NLRB Changes Course on Joint Employment Test—at Least Temporarily

    We recently reported[1] that the National Labor Relations Board (“NLRB”), in its Hy-Brand Industrial Contractors decision, had restored the “traditional test” for determining whether two or more businesses are joint employers (whereby two or more entities will be deemed joint employers where one entity actually exercised control over another entity’s employees) and rejected the Obama-era Browning-Ferris decision (in which a business can be deemed a joint employer if it merely had indirect or potential control over another entity’s employees, even if it never exercised such control).[2]  In the past two weeks, the NLRB has (1) vacated its Hy-Brand decision on procedural grounds[3]; and (2) asked the U.S. Court of Appeals for the District of Columbia Circuit to continue its review of the Browning-Ferris decision, which was pending before that court at the time the NLRB issued its decision in Hy-Brand.

    Based on the current makeup of the Board,[4] it is possible the NLRB will not re-consider the joint employer issue for several months, if not longer. As a result, businesses are again at risk of being deemed a joint employer under the National Labor Relations Act even if they merely have indirect or potential control over workers who are formally employed by another entity. Companies that have concerns about joint employer liability (in particular franchisors, businesses that contract a part of their workforce, and staffing companies) are encouraged to consult with employment counsel to discuss minimizing legal risks.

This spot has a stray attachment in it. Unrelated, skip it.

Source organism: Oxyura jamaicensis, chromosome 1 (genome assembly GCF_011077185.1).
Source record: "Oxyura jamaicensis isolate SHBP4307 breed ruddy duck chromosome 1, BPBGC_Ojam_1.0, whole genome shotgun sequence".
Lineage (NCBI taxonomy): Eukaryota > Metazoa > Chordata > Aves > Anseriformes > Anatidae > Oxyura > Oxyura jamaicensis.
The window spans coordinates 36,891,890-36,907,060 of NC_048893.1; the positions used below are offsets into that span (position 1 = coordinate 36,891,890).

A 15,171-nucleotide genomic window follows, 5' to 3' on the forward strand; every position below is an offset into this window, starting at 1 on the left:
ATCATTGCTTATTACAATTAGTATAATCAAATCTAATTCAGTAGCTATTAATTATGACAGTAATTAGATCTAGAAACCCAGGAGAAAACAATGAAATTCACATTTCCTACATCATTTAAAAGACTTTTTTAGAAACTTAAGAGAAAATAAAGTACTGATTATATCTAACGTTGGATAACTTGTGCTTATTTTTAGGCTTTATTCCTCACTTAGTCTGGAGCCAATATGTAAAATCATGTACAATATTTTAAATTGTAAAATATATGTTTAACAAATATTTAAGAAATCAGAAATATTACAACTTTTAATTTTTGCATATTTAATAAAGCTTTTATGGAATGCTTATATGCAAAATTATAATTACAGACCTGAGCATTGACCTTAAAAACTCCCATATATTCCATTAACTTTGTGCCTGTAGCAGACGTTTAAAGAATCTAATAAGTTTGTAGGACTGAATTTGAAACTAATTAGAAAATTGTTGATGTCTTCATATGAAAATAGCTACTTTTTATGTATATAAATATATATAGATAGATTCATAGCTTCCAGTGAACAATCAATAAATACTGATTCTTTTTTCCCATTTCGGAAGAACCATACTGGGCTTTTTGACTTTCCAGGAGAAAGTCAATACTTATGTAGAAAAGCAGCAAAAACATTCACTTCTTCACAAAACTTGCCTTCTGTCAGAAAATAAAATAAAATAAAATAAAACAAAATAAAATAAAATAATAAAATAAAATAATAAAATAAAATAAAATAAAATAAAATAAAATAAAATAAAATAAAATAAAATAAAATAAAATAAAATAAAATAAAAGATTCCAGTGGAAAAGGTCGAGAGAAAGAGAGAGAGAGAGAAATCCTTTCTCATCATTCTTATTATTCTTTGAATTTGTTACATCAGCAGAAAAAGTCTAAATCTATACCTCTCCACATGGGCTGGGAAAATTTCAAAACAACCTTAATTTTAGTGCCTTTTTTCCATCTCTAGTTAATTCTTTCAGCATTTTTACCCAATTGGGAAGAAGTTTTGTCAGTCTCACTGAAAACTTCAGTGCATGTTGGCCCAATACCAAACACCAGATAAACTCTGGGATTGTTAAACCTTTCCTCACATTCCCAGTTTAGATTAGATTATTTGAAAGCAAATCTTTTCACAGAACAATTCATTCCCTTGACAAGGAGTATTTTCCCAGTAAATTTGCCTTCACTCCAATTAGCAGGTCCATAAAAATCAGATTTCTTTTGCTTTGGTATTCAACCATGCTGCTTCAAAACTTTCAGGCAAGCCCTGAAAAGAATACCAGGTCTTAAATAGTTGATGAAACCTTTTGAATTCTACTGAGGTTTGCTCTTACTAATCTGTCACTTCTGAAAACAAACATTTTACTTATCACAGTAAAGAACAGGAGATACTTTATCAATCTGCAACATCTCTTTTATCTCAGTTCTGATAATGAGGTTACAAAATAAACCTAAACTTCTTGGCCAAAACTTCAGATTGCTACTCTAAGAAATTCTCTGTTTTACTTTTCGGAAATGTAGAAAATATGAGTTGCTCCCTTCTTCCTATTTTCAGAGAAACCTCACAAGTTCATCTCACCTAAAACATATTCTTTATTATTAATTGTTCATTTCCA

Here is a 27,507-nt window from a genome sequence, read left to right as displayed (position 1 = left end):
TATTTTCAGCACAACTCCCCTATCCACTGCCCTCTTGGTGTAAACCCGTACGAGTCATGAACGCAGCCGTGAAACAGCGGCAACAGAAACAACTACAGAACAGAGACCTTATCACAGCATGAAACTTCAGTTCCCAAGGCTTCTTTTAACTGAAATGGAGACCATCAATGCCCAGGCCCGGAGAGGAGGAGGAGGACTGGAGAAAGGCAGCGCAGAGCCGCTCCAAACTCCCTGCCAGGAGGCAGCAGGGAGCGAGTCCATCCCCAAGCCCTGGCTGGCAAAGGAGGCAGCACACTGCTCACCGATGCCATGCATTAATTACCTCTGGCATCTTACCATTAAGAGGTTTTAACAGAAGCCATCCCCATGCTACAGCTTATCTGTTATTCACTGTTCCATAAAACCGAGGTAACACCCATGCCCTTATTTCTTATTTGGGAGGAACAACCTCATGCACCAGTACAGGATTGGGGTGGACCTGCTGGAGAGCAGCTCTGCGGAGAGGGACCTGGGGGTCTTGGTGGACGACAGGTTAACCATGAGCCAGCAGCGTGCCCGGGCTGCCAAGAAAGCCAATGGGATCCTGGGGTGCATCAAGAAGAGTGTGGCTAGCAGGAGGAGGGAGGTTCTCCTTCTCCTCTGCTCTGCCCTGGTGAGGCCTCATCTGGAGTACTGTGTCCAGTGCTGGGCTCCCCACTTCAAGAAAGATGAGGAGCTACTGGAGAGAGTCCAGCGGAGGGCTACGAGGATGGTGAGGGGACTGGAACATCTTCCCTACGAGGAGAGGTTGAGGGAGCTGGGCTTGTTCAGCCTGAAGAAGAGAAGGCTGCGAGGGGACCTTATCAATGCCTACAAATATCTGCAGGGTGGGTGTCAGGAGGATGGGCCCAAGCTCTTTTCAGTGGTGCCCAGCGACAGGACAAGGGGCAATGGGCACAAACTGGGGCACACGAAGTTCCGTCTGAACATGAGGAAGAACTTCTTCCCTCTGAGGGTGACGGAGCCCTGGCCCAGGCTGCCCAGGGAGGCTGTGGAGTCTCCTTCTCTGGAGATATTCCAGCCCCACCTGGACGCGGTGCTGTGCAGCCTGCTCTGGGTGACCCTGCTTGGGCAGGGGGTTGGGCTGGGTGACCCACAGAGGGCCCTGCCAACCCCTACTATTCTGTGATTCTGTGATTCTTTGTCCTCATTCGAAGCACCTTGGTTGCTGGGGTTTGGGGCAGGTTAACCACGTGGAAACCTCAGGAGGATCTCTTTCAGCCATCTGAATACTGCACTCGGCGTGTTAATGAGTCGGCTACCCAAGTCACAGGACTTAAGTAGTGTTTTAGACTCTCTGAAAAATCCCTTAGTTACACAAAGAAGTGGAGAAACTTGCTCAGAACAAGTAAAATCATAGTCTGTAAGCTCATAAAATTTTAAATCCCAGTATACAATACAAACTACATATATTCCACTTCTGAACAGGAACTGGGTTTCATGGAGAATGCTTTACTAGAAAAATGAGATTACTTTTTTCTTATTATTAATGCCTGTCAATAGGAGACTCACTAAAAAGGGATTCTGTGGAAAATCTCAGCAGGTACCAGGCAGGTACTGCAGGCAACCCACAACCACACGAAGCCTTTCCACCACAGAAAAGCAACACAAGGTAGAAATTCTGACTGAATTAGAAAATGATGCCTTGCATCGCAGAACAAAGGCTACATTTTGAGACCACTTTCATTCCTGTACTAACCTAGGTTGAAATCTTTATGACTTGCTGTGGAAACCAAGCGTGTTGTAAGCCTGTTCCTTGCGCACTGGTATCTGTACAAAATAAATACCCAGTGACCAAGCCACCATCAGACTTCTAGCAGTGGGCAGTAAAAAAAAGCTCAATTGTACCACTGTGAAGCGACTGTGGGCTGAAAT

[1]NLRB Reverses Obama-era Joint Employer Ruling, Rocky Mountain Employer Blog, Campbell Litigation P.C. (Dec. 28, 2017), http://www.rockymountainemployersblog.com/blog/2017/12/28/nlrb-reverses-obama-era-joint-employer-ruling

[2] Hy-Brand Industrial Contractors, 365 NLRB No. 156 (Dec. 14, 2017).

[3] 366 NLRB No. 26 (2018). The Board determined that Board member William J. Emanuel should have disqualified himself from the decision because he is a former partner at the law firm that represented a party to the Browning-Ferris decision.

[4] Currently there is a 2-2 split among management- and employee-leaning board members. Member Emanuel likely would continue to recuse himself from a joint employer decision while the Browning-Ferris case remains pending on appeal. The U.S. Senate is currently considering President Trump’s nominee for the fifth NLRB board position, John Ring.

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